I think it is a fantastic exposure to the intellectual culture of different traditions. Philosophers have contemplated, as it were, the problems of human beings. Here are first-class thinkers talking about things that concern everyone. And not only do you get to discuss them, but also critique them, and, thereby, also develop your own critical faculty. One of the lessons you get to learn from philosophy is not to take any lessons from philosophy; it teaches you not to take what anyone says at face value.

Philosophy is attractive to those who feel constrained by the system of learning they grew up in and feel that they want to discover things for themselves. That’s how progress is made, even in science. Progress comes from criticism and creativity. That’s what we would ideally like to encourage in our students.

An engineering student may aim at building a bridge one day. A medical student may one day heal someone. As far as studying philosophy goes, is there any such practical consequence, apart from teaching and research?

There are many areas in contemporary institutional and corporate life where you need somebody with training in philosophy, whether it is corporate social responsibility or different areas of applied ethics. The aim of philosophy is to make you appreciate the abstract. These are transferable skills; you can learn these sharp techniques of argumentation and apply them to any field. Whether it’s advertising or law or journalism, you can apply them there. We have students in practically every field. Also, many students from other disciplines who studied philosophy as additional papers got interested in the subject and took it up for an M.A. Students, when they come to college, don’t know about it. It is an interest they discover when they are exposed to it.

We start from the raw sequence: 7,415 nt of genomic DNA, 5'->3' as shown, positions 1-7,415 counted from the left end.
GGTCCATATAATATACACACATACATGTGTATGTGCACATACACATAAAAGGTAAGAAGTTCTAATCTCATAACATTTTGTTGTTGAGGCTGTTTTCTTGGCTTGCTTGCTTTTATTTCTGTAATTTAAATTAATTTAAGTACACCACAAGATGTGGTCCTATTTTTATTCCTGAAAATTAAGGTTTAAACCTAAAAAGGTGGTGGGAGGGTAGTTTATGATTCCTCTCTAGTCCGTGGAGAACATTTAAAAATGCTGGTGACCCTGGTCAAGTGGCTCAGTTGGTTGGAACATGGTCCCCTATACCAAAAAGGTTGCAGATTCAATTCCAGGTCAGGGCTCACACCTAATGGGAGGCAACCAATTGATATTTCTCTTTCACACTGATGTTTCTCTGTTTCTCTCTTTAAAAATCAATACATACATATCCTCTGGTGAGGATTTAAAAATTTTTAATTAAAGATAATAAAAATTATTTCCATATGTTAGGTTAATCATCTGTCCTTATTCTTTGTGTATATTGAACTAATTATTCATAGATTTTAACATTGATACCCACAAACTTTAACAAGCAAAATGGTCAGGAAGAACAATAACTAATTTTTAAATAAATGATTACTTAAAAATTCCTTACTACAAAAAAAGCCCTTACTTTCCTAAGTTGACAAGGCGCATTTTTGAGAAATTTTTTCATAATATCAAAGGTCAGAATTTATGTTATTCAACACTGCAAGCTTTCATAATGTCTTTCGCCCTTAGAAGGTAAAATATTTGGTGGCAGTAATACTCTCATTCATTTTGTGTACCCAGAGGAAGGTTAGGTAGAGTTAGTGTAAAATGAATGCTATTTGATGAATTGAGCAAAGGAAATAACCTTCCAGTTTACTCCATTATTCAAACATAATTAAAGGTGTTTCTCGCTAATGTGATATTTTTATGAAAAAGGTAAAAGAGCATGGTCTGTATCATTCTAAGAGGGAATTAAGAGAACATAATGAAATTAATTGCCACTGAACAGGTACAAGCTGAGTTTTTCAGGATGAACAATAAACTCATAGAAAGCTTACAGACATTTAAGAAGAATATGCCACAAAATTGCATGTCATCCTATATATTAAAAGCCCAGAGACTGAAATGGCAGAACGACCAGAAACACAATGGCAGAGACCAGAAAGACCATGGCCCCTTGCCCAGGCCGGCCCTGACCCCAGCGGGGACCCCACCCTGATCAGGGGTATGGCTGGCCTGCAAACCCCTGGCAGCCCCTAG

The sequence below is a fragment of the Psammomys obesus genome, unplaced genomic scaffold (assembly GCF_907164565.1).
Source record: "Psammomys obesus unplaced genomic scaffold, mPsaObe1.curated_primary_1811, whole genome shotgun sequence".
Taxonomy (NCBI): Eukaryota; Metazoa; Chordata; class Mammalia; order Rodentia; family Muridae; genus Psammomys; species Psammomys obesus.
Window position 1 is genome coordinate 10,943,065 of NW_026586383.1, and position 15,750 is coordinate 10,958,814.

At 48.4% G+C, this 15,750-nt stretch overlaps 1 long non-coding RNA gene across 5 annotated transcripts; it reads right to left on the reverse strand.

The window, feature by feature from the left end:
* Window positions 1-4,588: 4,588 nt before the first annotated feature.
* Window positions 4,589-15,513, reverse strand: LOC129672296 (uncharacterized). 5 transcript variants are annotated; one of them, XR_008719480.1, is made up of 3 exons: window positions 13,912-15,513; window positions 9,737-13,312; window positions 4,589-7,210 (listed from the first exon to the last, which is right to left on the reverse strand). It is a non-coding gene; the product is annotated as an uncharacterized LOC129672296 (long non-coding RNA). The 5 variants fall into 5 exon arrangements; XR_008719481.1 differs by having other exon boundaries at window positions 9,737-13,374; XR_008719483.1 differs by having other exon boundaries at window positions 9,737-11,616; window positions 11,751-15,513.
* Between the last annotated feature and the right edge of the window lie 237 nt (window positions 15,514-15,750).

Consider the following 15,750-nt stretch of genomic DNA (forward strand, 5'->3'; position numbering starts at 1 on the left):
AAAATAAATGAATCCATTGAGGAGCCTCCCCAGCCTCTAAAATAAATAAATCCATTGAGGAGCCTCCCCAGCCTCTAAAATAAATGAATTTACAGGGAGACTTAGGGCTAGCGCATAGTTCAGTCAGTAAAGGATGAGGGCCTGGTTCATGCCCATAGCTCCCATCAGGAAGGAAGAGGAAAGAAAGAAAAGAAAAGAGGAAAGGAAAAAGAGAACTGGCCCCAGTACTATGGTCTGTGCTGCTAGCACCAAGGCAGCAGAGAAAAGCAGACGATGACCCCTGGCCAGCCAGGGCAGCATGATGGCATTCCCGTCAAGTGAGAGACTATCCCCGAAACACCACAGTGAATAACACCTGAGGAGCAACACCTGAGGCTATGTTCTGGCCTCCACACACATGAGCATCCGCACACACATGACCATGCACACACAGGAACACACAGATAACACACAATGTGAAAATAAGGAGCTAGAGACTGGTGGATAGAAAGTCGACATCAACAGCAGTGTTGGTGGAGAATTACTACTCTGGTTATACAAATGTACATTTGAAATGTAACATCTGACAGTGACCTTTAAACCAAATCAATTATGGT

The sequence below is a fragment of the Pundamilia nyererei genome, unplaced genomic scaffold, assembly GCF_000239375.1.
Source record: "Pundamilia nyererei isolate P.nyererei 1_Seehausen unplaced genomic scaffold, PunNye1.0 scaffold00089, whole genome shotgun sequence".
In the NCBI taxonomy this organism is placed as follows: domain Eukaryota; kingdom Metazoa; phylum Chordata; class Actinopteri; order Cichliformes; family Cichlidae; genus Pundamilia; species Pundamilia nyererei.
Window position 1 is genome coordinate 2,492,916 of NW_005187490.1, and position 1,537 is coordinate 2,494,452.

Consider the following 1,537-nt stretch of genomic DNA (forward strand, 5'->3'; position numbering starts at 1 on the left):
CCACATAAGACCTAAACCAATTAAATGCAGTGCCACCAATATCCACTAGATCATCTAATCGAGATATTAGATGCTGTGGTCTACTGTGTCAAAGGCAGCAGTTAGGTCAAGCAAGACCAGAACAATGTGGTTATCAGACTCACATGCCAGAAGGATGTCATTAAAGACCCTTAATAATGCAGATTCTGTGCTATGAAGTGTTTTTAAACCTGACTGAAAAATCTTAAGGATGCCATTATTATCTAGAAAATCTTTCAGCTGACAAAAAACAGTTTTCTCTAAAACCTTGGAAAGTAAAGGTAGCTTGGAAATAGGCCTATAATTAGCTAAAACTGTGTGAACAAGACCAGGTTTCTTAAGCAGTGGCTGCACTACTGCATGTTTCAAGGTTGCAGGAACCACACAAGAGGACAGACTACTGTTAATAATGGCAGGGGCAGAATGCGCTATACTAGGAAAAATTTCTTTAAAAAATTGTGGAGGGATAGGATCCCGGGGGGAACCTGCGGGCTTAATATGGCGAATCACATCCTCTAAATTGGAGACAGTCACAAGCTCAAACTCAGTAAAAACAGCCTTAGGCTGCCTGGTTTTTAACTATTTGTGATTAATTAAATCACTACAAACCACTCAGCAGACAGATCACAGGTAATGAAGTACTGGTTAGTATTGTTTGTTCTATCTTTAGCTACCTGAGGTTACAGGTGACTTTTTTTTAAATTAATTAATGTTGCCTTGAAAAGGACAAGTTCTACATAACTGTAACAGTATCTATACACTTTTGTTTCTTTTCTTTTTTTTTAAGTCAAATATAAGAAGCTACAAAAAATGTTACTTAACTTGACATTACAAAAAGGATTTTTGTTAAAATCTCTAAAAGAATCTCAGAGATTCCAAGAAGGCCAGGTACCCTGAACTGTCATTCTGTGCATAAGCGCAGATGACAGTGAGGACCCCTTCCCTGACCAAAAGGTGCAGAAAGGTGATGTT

Can you talk a bit about the B.A. course structure?

The three-year programme consists of 18 to 20 different papers. Broadly divided into Indian and Western philosophy, the course covers thinkers from ancient to modern times. It gives a good idea of the six systems of Indian philosophy. Students get an in-depth understanding of the wide-ranging subject. For example, logic teaches you deductive and other techniques and assembles larger issues as composites of smaller ones. It is good training for young people.

Is it fair to say that philosophy is not a lucrative option for students, career-wise?

Many join the so-called lucrative courses. But even there, one often finds a big gap between what one thinks and what the reality is. Many think an MBA is the way to go, but find that unless you do an MBA from a premier institution, your degree is, career-wise, not worth the same as others. So, it is not simply a question of what you do, but also where you do it from. At the undergraduate level, I think philosophy is as good as any other subject for future careers. And it may change one’s attitude about money or job satisfaction. I wouldn’t recommend philosophy for somebody who wants to quickly finish a degree and start earning to support a family.